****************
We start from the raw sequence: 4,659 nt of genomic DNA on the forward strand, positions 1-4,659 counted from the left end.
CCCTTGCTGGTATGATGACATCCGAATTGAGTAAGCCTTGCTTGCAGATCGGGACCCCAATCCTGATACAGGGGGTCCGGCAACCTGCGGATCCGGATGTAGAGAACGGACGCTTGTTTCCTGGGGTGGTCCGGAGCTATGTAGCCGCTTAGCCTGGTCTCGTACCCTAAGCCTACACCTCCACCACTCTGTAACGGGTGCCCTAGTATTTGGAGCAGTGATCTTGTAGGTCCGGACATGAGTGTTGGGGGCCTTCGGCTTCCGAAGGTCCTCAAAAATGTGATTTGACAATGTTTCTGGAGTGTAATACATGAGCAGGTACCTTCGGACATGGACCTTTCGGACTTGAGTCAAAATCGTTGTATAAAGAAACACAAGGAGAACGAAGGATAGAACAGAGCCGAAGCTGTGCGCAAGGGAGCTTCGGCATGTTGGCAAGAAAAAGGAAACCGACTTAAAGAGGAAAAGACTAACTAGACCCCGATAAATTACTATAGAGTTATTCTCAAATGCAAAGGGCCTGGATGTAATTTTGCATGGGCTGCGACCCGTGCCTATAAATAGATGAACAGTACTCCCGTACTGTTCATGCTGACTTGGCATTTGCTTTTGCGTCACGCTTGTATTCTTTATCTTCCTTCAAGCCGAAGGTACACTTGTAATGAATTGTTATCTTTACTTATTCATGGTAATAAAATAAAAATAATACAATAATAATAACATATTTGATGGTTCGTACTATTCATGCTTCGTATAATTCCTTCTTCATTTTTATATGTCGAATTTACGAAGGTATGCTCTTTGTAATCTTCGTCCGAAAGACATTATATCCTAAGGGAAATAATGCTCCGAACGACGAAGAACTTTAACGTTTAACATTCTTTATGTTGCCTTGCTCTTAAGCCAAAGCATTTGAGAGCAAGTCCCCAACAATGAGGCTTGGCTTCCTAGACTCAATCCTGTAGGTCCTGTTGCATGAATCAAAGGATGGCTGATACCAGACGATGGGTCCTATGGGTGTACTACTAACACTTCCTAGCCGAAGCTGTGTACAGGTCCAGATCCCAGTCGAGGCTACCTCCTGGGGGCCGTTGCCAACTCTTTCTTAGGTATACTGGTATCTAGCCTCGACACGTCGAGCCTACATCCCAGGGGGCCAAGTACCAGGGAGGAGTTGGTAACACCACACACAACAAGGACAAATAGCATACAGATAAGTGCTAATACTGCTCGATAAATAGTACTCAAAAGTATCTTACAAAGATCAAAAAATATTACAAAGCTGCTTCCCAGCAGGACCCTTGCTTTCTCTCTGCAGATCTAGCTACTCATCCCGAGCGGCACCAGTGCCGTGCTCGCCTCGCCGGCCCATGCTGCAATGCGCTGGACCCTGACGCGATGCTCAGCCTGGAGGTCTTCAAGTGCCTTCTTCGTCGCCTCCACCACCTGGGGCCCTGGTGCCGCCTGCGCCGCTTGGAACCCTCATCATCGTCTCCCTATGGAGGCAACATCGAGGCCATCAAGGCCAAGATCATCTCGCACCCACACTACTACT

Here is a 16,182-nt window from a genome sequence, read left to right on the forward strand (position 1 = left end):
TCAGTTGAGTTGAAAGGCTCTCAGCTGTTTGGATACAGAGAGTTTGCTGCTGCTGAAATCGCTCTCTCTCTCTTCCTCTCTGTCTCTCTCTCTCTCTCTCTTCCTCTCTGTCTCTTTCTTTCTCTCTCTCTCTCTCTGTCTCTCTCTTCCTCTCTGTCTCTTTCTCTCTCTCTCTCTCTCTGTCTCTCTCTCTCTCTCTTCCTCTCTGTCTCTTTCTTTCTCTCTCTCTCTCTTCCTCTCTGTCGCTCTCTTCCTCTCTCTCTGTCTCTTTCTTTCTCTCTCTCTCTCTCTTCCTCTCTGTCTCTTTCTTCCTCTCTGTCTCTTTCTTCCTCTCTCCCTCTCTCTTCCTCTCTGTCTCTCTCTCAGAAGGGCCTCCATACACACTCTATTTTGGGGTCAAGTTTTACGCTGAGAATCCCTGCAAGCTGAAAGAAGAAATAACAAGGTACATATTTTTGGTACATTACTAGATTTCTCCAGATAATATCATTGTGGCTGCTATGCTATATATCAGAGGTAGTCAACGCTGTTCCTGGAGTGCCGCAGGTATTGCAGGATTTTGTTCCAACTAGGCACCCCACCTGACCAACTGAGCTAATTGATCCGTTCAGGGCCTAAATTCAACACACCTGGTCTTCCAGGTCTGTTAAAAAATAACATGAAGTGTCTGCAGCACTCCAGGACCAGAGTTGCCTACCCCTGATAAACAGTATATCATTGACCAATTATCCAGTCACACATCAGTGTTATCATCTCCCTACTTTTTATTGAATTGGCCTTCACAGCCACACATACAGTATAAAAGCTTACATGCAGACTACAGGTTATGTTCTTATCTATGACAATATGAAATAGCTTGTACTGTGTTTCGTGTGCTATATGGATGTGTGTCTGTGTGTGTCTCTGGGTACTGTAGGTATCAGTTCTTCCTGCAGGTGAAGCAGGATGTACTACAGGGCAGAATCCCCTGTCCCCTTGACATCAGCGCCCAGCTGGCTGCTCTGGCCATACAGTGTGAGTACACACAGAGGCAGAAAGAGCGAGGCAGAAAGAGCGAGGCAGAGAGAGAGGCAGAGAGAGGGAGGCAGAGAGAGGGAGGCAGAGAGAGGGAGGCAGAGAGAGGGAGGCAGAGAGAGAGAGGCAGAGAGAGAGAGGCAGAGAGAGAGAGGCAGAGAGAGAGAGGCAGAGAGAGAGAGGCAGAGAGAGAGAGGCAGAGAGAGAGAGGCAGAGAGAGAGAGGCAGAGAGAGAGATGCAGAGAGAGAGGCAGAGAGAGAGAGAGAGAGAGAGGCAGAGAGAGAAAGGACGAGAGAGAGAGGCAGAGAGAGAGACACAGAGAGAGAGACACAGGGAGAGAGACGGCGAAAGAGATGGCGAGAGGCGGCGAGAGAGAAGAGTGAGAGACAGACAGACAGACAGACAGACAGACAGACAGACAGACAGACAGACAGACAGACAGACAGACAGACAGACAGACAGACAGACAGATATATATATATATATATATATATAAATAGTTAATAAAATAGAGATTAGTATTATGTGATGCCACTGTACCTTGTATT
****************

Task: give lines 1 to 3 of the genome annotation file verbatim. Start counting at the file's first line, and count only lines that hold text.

We start from the raw sequence: 4,659 nt of genomic DNA on the forward strand, positions 1-4,659 counted from the left end.
CCCTTGCTGGTATGATGACATCCGAATTGAGTAAGCCTTGCTTGCAGATCGGGACCCCAATCCTGATACAGGGGGTCCGGCAACCTGCGGATCCGGATGTAGAGAACGGACGCTTGTTTCCTGGGGTGGTCCGGAGCTATGTAGCCGCTTAGCCTGGTCTCGTACCCTAAGCCTACACCTCCACCACTCTGTAACGGGTGCCCTAGTATTTGGAGCAGTGATCTTGTAGGTCCGGACATGAGTGTTGGGGGCCTTCGGCTTCCGAAGGTCCTCAAAAATGTGATTTGACAATGTTTCTGGAGTGTAATACATGAGCAGGTACCTTCGGACATGGACCTTTCGGACTTGAGTCAAAATCGTTGTATAAAGAAACACAAGGAGAACGAAGGATAGAACAGAGCCGAAGCTGTGCGCAAGGGAGCTTCGGCATGTTGGCAAGAAAAAGGAAACCGACTTAAAGAGGAAAAGACTAACTAGACCCCGATAAATTACTATAGAGTTATTCTCAAATGCAAAGGGCCTGGATGTAATTTTGCATGGGCTGCGACCCGTGCCTATAAATAGATGAACAGTACTCCCGTACTGTTCATGCTGACTTGGCATTTGCTTTTGCGTCACGCTTGTATTCTTTATCTTCCTTCAAGCCGAAGGTACACTTGTAATGAATTGTTATCTTTACTTATTCATGGTAATAAAATAAAAATAATACAATAATAATAACATATTTGATGGTTCGTACTATTCATGCTTCGTATAATTCCTTCTTCATTTTTATATGTCGAATTTACGAAGGTATGCTCTTTGTAATCTTCGTCCGAAAGACATTATATCCTAAGGGAAATAATGCTCCGAACGACGAAGAACTTTAACGTTTAACATTCTTTATGTTGCCTTGCTCTTAAGCCAAAGCATTTGAGAGCAAGTCCCCAACAATGAGGCTTGGCTTCCTAGACTCAATCCTGTAGGTCCTGTTGCATGAATCAAAGGATGGCTGATACCAGACGATGGGTCCTATGGGTGTACTACTAACACTTCCTAGCCGAAGCTGTGTACAGGTCCAGATCCCAGTCGAGGCTACCTCCTGGGGGCCGTTGCCAACTCTTTCTTAGGTATACTGGTATCTAGCCTCGACACGTCGAGCCTACATCCCAGGGGGCCAAGTACCAGGGAGGAGTTGGTAACACCACACACAACAAGGACAAATAGCATACAGATAAGTGCTAATACTGCTCGATAAATAGTACTCAAAAGTATCTTACAAAGATCAAAAAATATTACAAAGCTGCTTCCCAGCAGGACCCTTGCTTTCTCTCTGCAGATCTAGCTACTCATCCCGAGCGGCACCAGTGCCGTGCTCGCCTCGCCGGCCCATGCTGCAATGCGCTGGACCCTGACGCGATGCTCAGCCTGGAGGTCTTCAAGTGCCTTCTTCGTCGCCTCCACCACCTGGGGCCCTGGTGCCGCCTGCGCCGCTTGGAACCCTCATCATCGTCTCCCTATGGAGGCAACATCGAGGCCATCAAGGCCAAGATCATCTCGCACCCACACTACTACT

Here is a 16,182-nt window from a genome sequence, read left to right on the forward strand (position 1 = left end):